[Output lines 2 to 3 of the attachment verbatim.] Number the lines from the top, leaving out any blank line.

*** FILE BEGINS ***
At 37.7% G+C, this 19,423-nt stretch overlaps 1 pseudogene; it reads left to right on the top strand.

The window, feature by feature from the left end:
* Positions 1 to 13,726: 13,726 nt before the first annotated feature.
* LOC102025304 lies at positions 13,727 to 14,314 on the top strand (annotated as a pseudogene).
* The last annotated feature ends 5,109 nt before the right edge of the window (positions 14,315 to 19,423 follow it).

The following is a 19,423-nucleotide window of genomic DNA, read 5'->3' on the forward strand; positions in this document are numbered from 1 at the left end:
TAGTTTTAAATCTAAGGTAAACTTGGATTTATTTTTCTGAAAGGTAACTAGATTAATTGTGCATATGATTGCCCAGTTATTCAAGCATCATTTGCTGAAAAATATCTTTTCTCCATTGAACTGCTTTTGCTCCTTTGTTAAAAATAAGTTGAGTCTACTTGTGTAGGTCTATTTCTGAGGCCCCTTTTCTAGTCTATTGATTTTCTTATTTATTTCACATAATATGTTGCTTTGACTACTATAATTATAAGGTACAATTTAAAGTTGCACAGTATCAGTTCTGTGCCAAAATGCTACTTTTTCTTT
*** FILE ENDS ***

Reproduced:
The window, feature by feature from the left end:
* Positions 1 to 13,726: 13,726 nt before the first annotated feature.